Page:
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Pistons High / Low: The letdown in Sac-town

Film don’t lie.

NBA: Detroit Pistons at Sacramento Kings Kelley L Cox-USA TODAY Sports

At 70-52 midway through the third quarter, the game should’ve been over. Spoiler alert - it wasn’t. The Pistons blew that 18-point lead and ended up losing 100-94.


This is fantastic sideline out of bounds (SLOB) play:

Ish Smith inbounds the ball and immediately makes an Iverson cut to clear room. Kentavious Caldwell-Pope uses an elevator screen from Andre Drummond and Marcus Morris to hit one of his six three-point makes on the night.


For easy comparison, let’s throw a “low” in the mix.

Bad things happen when Drummond reaches on defense:

That slight left hand reach gave DeMarcus Cousins all the room he needed.

Now, lets take a look at what happens when Dre plays smart defense:

That’s four examples of solid, non-hands-y defensive plays by Drummond on one of the best scorers the league has to offer.

Shot clock winding down on Cousins, all Dre has to do is contest the shot and don’t foul:



Stanley Johnson was an active participant on defense all night:

Johnson quickly rights a Pistons’ wrong and it turns into an easy bucket for Drummond.


One of two things happen when Boban catches the ball this close to the hoop:

A dunk or he goes to the line. We’ll take either.


I like this play a lot:

We’ve seen the top of the key double screen lead to a Jackson/Smith drive, a Drummond/Baynes dive to the hoop, and a Harris/Morris three ball. A new wrinkle has Drummond setting a flare screen for Harris. Although it goes unused, it’s in the back pocket.


At the risk of sounding like a 7th grade coach, BOX OUT:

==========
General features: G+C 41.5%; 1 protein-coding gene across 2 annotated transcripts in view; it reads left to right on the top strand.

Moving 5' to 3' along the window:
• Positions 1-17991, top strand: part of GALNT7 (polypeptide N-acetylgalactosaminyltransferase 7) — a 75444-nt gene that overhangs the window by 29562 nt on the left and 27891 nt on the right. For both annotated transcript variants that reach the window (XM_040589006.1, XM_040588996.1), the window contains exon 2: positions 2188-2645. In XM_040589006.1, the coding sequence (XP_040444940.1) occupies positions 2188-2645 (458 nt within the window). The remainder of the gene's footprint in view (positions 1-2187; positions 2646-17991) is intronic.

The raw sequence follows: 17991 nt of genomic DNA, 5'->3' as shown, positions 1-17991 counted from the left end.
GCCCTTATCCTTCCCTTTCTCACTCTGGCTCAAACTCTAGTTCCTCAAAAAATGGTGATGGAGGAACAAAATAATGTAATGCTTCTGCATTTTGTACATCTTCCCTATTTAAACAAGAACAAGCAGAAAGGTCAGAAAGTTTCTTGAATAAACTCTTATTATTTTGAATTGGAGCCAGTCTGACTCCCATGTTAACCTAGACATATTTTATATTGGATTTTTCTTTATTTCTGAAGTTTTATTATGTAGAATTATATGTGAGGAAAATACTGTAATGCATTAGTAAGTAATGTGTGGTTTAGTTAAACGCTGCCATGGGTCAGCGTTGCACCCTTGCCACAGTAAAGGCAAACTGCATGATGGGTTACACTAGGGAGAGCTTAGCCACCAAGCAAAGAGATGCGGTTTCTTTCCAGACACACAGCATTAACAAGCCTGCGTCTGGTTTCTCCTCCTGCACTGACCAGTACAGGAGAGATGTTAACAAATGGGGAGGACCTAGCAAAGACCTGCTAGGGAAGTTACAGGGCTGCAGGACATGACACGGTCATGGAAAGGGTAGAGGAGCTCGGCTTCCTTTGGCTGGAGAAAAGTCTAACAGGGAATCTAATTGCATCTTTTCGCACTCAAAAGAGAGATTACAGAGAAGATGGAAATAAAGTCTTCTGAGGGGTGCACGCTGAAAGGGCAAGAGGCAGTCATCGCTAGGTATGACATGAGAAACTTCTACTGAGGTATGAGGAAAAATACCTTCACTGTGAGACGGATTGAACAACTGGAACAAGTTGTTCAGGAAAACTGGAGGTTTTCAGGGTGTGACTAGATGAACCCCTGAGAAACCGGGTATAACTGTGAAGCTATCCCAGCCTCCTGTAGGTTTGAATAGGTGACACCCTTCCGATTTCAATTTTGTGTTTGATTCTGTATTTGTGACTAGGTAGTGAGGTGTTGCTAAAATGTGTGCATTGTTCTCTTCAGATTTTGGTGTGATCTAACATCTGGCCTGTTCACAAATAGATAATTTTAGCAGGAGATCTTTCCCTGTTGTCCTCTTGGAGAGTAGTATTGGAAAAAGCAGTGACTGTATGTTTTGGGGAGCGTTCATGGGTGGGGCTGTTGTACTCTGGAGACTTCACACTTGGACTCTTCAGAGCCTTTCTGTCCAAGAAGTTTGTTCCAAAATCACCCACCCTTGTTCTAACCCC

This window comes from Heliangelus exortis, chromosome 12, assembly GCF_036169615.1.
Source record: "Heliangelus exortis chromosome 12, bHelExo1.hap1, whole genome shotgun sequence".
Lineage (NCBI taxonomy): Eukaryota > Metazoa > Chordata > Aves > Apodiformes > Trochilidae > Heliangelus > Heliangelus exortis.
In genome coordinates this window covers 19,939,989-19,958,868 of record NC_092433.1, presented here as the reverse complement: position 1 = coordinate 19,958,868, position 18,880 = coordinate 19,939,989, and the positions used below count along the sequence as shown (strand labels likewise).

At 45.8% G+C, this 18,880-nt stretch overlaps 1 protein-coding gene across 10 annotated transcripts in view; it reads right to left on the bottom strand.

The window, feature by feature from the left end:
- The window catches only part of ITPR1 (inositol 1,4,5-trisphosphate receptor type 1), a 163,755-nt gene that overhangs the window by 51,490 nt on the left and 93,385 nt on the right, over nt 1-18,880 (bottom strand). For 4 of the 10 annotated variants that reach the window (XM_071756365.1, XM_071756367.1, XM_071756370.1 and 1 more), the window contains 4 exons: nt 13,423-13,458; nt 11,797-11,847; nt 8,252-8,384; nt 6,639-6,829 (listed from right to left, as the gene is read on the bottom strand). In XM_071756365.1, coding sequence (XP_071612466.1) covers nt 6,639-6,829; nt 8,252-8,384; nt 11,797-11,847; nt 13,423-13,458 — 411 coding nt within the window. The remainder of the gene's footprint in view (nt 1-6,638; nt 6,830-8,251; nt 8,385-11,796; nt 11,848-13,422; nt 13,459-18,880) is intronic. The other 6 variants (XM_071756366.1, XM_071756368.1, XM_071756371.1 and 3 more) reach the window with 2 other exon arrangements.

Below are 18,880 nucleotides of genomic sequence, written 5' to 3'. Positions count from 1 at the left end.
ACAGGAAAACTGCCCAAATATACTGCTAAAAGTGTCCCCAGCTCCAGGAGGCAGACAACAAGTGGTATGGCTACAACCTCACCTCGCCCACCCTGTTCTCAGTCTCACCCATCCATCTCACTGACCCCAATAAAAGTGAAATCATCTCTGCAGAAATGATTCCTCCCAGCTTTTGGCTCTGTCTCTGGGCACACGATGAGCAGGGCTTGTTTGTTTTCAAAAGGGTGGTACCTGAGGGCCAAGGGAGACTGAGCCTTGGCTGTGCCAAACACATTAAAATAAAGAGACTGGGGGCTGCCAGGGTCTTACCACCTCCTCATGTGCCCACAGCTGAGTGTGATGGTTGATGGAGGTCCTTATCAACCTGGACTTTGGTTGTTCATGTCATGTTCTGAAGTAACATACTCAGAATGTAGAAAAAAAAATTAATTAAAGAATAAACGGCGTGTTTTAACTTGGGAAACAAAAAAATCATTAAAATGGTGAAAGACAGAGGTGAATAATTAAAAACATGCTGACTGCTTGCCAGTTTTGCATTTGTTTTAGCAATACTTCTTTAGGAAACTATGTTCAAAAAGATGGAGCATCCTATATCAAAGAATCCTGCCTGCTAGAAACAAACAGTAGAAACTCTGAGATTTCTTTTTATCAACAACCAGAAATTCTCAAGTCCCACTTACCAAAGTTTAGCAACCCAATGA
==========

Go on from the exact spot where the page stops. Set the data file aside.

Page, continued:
Drummond always gets in trouble when he assumes he can just out jump everyone. The simplest of box outs could’ve prevented that tip in.


No one plays perfect 100 percent of the time. Despite a few lapses, I thought Andre Drummond played his best defensive game in a long time. Problem is, his teammates let him down on a number of occasions, including these two:

First, again Dre plays Cousins about as good as you can but no one is there to clean up Drummond’s block. Next, Tobias Harris gets beat by Anthony Tolliver - which happens - but fails to recover/rotate and leaves Drummond hanging.

For comparison, watch the ground Kosta Koufas covers in blocking Baynes’ shot:

That’s how you rotate and help. Harris doesn’t need to pin shots against the backboard but he should at least recover to deny the pass.

Side note: If Drummond can consistently make that pass, it opens up an entirely new set of offensive opportunities.


The Kings went big late in the game, playing both Koufas and Cousins at the same time. In turn, the Pistons played Baynes and Drummond. Below, Baynes gets sucked in way too much and was offering help that wasn’t needed, Cousins made him pay:

That shot hurt, it came directly after Reggie Jackson hit a big three of his own to put the Pistons up by three.

Bottom line, if you’re up 18 points, you must finish.